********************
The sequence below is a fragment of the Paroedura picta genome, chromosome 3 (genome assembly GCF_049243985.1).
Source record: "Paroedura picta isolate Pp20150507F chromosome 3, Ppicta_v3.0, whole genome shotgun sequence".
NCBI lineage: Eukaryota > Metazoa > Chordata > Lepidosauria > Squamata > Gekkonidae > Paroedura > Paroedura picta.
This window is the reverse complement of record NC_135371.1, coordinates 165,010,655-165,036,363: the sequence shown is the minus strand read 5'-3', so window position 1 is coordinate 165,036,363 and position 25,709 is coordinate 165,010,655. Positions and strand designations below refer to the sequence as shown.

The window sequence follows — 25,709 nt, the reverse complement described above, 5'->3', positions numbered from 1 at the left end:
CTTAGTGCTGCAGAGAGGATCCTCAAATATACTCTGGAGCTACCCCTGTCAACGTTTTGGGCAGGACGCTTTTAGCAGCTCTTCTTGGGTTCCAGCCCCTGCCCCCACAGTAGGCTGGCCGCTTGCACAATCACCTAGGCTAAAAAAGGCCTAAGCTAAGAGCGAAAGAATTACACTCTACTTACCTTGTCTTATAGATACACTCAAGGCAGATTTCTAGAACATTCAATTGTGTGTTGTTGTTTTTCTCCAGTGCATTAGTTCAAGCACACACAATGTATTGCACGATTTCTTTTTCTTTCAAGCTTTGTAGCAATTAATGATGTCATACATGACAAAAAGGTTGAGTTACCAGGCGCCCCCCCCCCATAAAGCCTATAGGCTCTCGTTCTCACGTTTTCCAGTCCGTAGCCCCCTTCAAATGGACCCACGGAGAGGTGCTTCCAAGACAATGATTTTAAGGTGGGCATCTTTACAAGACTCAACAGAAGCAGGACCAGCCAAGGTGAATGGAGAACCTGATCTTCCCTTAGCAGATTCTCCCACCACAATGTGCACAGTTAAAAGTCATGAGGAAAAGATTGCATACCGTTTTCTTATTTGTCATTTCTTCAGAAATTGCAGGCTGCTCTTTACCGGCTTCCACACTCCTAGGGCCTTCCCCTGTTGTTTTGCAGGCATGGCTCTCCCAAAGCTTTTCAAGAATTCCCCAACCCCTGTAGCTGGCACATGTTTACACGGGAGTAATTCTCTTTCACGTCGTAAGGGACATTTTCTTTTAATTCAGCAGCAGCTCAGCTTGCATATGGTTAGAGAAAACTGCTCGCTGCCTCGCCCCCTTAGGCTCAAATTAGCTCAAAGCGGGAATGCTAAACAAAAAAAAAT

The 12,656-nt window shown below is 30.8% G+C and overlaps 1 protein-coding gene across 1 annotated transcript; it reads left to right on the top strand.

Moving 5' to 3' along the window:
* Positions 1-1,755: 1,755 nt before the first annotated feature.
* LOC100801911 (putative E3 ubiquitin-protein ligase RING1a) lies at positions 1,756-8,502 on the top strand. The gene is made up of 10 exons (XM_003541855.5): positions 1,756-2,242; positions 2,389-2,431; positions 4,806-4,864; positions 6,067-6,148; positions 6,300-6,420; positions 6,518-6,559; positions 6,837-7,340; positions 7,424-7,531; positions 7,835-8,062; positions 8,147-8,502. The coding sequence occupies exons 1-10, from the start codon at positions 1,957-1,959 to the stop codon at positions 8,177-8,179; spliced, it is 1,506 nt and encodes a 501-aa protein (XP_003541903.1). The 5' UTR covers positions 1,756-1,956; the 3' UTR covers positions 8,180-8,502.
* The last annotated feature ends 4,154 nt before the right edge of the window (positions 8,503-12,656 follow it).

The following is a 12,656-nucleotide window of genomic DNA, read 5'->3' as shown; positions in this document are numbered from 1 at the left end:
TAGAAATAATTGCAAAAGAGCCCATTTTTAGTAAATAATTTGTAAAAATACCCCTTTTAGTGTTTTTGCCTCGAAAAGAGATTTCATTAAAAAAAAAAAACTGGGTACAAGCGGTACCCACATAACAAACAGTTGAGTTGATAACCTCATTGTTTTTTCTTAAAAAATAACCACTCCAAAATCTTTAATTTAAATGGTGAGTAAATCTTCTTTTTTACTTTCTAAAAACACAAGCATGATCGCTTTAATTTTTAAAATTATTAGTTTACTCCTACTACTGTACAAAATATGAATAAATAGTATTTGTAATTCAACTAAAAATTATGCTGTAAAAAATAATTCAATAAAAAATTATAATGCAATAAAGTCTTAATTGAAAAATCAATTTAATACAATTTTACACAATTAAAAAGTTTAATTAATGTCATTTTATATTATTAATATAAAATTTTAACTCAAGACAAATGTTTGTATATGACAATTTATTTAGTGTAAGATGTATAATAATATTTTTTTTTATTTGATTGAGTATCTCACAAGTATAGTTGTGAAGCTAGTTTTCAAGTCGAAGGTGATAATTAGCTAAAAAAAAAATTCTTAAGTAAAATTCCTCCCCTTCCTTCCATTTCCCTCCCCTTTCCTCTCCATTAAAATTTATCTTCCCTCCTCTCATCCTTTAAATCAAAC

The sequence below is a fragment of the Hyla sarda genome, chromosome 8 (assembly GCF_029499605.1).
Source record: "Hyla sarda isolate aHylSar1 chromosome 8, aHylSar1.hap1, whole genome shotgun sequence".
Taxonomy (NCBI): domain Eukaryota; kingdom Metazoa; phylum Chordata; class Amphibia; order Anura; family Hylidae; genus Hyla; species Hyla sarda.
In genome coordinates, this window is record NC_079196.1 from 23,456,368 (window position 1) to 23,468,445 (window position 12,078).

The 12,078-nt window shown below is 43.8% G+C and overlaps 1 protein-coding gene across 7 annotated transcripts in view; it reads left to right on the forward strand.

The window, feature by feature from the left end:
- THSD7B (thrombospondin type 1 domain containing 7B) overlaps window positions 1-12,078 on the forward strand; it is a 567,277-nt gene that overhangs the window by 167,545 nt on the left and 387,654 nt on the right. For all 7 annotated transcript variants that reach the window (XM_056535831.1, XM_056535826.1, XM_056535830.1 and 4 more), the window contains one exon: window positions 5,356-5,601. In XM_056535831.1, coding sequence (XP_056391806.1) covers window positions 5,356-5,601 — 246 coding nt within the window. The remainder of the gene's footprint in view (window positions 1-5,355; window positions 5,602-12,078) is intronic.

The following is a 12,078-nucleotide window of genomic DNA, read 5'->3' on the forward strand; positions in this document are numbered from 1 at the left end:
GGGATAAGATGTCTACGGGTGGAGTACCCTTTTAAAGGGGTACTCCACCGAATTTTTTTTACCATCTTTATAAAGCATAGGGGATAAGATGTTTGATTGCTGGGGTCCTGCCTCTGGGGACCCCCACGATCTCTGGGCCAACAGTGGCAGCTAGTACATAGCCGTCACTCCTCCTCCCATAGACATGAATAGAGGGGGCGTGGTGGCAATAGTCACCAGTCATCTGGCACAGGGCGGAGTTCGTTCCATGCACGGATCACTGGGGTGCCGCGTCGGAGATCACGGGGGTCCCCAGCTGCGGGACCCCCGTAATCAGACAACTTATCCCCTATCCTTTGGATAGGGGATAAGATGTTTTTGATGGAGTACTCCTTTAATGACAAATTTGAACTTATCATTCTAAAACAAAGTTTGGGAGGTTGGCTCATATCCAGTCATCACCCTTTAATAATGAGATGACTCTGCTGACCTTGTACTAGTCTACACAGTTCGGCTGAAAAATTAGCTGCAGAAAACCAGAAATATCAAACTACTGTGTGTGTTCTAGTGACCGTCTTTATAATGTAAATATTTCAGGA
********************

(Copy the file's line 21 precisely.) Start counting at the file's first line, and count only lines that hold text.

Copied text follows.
The following is a 12,078-nucleotide window of genomic DNA, read 5'->3' on the forward strand; positions in this document are numbered from 1 at the left end: